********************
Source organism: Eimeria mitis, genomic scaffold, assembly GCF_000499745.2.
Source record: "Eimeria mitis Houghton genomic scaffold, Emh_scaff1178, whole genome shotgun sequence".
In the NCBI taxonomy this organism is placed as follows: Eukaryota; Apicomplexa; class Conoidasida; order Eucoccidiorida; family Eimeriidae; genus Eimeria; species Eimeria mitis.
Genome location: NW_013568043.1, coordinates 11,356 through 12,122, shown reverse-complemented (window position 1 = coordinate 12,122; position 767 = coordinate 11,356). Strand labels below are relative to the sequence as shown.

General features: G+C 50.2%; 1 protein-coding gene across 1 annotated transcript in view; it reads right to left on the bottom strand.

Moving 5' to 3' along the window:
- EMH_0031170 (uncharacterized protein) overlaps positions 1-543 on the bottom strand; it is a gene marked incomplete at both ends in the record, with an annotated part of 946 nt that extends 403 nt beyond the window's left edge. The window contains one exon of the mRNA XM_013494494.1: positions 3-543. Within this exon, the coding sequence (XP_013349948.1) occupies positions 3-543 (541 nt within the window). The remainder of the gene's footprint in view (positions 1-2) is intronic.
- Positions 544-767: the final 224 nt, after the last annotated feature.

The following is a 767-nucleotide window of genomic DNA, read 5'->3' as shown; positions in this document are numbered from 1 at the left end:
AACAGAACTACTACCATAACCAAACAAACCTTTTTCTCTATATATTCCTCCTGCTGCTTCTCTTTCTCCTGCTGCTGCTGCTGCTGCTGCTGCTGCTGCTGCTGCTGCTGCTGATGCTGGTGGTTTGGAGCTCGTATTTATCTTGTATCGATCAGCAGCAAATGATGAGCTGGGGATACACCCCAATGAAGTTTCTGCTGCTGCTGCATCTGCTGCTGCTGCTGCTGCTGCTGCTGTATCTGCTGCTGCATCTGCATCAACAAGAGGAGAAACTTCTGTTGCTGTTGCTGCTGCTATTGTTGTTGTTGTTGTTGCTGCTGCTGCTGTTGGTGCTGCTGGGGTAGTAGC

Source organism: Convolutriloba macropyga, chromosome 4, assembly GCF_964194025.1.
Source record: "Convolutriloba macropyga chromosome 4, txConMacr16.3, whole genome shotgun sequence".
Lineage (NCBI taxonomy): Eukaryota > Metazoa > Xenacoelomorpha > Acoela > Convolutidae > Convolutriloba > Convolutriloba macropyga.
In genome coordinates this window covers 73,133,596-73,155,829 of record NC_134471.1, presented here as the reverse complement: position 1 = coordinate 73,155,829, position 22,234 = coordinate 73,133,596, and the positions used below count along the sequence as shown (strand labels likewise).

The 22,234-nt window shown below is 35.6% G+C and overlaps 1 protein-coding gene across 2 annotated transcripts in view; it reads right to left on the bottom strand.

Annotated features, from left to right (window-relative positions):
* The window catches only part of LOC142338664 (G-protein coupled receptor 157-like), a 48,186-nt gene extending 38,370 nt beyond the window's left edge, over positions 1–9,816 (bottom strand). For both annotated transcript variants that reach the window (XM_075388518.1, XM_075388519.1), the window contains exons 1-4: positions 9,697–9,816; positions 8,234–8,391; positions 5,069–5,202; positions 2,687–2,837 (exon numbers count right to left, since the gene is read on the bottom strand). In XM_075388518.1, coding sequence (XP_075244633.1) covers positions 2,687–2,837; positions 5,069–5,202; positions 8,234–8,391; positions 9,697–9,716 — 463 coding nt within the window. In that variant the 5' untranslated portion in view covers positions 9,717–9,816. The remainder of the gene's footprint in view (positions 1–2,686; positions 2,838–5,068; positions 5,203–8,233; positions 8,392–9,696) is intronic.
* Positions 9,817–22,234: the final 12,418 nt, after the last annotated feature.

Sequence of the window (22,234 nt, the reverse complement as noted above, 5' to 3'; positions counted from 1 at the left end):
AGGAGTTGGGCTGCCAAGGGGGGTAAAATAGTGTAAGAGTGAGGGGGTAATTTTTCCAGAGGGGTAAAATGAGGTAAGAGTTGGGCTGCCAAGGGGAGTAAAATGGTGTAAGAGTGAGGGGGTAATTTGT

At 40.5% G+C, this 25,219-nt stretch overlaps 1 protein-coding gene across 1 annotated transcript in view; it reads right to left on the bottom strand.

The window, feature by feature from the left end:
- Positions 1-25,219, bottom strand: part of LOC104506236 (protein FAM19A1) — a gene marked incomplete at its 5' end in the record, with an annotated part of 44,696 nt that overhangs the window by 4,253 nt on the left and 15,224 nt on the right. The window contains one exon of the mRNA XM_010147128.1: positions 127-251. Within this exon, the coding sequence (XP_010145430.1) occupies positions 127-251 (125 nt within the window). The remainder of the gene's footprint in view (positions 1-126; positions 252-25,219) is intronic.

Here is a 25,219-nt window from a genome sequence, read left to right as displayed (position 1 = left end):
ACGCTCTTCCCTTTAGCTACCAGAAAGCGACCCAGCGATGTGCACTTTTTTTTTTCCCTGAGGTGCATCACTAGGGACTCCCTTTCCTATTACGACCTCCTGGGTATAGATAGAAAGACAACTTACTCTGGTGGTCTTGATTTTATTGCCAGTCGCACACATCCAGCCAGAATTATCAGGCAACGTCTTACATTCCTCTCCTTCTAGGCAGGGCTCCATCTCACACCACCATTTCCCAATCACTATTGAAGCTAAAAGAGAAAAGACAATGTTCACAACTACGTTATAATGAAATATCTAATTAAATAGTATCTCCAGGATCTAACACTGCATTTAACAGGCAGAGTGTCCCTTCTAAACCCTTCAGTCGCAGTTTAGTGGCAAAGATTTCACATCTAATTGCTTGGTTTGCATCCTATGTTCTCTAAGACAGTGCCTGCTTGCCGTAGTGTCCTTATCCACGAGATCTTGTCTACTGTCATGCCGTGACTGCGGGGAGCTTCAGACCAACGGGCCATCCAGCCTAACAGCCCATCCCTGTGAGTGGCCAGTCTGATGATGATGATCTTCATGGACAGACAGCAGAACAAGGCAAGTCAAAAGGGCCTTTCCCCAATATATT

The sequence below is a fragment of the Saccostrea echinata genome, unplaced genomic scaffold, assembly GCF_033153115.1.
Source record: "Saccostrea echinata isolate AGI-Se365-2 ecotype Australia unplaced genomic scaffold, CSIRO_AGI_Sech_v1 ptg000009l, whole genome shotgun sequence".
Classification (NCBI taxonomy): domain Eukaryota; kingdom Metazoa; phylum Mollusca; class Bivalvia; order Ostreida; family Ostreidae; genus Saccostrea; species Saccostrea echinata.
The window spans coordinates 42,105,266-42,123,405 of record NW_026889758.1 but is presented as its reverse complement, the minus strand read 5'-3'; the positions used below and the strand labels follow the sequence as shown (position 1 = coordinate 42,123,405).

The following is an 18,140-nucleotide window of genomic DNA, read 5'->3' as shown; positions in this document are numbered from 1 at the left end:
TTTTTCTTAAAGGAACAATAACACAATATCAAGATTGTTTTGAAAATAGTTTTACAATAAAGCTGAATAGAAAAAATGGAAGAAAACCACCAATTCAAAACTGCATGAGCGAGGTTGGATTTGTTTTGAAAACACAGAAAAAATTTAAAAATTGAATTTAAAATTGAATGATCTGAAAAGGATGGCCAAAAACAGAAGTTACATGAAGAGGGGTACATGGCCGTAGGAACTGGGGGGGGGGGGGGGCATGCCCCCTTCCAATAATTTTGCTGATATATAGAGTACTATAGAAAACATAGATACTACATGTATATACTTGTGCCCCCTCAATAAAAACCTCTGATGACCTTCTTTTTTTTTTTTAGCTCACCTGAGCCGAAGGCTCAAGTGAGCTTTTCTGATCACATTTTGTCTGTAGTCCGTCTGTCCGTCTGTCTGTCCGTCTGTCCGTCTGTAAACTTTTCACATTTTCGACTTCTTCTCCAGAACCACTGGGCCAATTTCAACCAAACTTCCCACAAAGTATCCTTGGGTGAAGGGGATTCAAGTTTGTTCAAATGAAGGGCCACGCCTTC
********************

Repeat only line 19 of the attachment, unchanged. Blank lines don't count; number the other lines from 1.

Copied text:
Sequence of the window (22,234 nt, the reverse complement as noted above, 5' to 3'; positions counted from 1 at the left end):